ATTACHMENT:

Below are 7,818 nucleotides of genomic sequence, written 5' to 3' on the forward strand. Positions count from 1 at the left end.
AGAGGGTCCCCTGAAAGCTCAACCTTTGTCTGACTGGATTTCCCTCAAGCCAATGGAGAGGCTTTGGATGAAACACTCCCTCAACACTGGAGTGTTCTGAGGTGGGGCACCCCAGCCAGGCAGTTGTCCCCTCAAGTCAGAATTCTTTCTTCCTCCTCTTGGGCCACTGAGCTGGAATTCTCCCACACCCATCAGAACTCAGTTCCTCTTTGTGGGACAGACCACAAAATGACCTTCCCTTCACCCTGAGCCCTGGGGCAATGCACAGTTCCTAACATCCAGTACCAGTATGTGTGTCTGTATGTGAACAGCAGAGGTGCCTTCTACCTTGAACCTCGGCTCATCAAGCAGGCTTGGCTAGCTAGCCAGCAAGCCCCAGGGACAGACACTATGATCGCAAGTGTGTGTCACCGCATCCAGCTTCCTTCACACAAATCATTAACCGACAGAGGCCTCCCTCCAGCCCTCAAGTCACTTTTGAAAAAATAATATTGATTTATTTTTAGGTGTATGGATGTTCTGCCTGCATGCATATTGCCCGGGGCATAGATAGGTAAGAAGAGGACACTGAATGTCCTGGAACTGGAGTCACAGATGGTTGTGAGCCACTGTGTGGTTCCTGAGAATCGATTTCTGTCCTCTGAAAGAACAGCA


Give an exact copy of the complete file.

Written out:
Below are 7,818 nucleotides of genomic sequence, written 5' to 3' on the forward strand. Positions count from 1 at the left end.
AGAGGGTCCCCTGAAAGCTCAACCTTTGTCTGACTGGATTTCCCTCAAGCCAATGGAGAGGCTTTGGATGAAACACTCCCTCAACACTGGAGTGTTCTGAGGTGGGGCACCCCAGCCAGGCAGTTGTCCCCTCAAGTCAGAATTCTTTCTTCCTCCTCTTGGGCCACTGAGCTGGAATTCTCCCACACCCATCAGAACTCAGTTCCTCTTTGTGGGACAGACCACAAAATGACCTTCCCTTCACCCTGAGCCCTGGGGCAATGCACAGTTCCTAACATCCAGTACCAGTATGTGTGTCTGTATGTGAACAGCAGAGGTGCCTTCTACCTTGAACCTCGGCTCATCAAGCAGGCTTGGCTAGCTAGCCAGCAAGCCCCAGGGACAGACACTATGATCGCAAGTGTGTGTCACCGCATCCAGCTTCCTTCACACAAATCATTAACCGACAGAGGCCTCCCTCCAGCCCTCAAGTCACTTTTGAAAAAATAATATTGATTTATTTTTAGGTGTATGGATGTTCTGCCTGCATGCATATTGCCCGGGGCATAGATAGGTAAGAAGAGGACACTGAATGTCCTGGAACTGGAGTCACAGATGGTTGTGAGCCACTGTGTGGTTCCTGAGAATCGATTTCTGTCCTCTGAAAGAACAGCA